Undergraduate Research Project
In recent years, urban gardening has become a popular form of environmental, food, and social justice. Urban community gardens such as those in Washington, DC can reduce the environmental footprint of food production, provide access to healthy produce in “food deserts,” and provide other social, educational, and even financial benefits. However, the rising popularity of urban gardening has put many people in close contact with urban soils, which are likely to contain various contaminants due to concentrated human activity over extended periods of time. This study investigates heavy metal soil contaminants found in community gardens located in Washington, DC. 45 soil samples taken from various locations and depths at 13 community gardens across Washington, DC were analyzed for trace element content using x-ray fluorescence (XRF). While most of the soil samples analyzed fell below US EPA action levels for common contaminants such as lead, cadmium, cobalt, copper, and zinc, some samples showed concentrations high enough to merit some concern. High concentrations of Pb (above the US EPA action level of 400 ppm), which can cause serious health problems in children, was found in the native soil of three garden sites. The bioavailability of Pb and risk of danger to humans depends on many factors which will be explored in this paper. Because of the potential for direct exposure and ingestion of contaminated soil, this study also reviews potential measures to avoid contamination when gardening on urban soils in Washington, DC to ensure the safety of these valuable social, nutritional, and environmental resources.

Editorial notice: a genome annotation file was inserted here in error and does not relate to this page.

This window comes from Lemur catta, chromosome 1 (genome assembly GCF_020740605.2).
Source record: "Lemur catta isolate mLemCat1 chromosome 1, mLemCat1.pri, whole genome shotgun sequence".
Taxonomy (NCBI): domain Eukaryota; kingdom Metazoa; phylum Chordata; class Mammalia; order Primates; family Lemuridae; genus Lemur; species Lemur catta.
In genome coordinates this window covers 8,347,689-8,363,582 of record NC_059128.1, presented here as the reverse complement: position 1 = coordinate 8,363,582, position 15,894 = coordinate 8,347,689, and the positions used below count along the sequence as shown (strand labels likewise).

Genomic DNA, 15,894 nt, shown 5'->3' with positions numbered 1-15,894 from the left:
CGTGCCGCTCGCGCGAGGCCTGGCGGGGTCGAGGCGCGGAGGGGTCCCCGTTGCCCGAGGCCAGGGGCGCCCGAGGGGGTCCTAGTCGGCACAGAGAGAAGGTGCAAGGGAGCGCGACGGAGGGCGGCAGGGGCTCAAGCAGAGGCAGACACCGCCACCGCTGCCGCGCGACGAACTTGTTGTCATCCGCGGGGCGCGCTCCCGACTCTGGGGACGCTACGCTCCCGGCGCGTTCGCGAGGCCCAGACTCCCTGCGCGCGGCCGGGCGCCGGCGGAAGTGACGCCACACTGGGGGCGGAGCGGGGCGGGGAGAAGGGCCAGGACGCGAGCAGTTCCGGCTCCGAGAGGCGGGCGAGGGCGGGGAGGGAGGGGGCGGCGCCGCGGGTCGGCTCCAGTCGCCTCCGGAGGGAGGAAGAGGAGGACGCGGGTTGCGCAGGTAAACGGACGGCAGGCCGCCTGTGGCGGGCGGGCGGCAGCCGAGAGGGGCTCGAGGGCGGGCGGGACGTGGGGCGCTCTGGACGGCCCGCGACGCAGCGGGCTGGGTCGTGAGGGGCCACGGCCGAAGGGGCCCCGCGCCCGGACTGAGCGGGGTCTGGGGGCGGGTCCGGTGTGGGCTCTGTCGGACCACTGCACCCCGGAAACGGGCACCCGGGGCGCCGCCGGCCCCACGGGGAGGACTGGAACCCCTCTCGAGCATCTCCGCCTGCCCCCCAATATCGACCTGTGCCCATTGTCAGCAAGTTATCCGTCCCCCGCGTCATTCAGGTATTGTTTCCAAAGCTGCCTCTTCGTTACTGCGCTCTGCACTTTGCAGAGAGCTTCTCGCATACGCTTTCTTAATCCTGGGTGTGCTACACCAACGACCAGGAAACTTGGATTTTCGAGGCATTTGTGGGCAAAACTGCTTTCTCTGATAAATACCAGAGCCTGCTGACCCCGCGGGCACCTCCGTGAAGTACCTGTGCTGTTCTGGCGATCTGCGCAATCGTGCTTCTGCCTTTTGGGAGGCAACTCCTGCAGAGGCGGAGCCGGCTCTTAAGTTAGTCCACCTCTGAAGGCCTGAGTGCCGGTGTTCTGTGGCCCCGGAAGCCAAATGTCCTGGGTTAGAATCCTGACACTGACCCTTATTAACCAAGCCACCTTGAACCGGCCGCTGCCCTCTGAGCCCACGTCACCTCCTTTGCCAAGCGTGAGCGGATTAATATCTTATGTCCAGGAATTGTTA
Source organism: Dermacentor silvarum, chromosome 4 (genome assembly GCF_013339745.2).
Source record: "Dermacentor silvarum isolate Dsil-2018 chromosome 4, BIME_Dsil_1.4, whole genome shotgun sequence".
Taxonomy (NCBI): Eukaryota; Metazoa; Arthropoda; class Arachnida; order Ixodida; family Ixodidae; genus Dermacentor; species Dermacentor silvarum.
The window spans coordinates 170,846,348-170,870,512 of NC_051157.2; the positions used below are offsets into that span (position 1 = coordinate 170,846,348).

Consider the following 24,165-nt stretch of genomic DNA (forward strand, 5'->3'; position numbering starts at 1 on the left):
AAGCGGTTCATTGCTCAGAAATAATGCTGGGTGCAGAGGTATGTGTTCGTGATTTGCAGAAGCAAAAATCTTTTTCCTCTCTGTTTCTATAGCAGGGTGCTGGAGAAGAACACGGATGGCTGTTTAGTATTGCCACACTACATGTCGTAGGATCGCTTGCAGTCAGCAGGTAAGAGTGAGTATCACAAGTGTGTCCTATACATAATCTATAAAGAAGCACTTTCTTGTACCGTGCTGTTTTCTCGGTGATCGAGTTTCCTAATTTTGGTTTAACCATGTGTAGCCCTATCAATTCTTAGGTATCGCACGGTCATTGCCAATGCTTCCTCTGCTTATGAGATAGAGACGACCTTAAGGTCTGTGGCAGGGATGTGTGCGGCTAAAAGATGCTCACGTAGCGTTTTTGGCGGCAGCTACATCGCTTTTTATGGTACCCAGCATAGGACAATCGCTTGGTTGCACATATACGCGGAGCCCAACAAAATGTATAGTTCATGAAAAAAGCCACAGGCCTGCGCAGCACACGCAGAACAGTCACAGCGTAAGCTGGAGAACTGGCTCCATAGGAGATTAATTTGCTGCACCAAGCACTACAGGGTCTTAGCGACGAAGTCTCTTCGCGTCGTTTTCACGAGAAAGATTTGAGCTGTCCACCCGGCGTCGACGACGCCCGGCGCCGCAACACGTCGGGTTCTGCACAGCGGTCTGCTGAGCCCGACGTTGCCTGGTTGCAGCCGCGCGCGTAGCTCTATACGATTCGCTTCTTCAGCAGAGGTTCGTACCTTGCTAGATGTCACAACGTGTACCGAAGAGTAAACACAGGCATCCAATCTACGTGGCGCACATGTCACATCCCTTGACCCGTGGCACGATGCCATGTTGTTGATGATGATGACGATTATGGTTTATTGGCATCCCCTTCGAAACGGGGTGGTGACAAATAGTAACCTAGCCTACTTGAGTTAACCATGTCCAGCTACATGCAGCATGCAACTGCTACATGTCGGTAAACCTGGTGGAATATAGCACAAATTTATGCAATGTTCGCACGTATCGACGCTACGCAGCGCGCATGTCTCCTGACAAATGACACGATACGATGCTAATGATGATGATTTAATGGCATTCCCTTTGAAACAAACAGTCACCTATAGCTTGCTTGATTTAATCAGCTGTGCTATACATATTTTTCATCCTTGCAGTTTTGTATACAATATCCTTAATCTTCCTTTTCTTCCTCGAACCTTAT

Long, Adam J., "Trace Element Soil Contamination at Urban Community Gardens in Washington, DC" (2012). Environmental Analysis Program Mellon Student Summer Research Reports. Paper 5.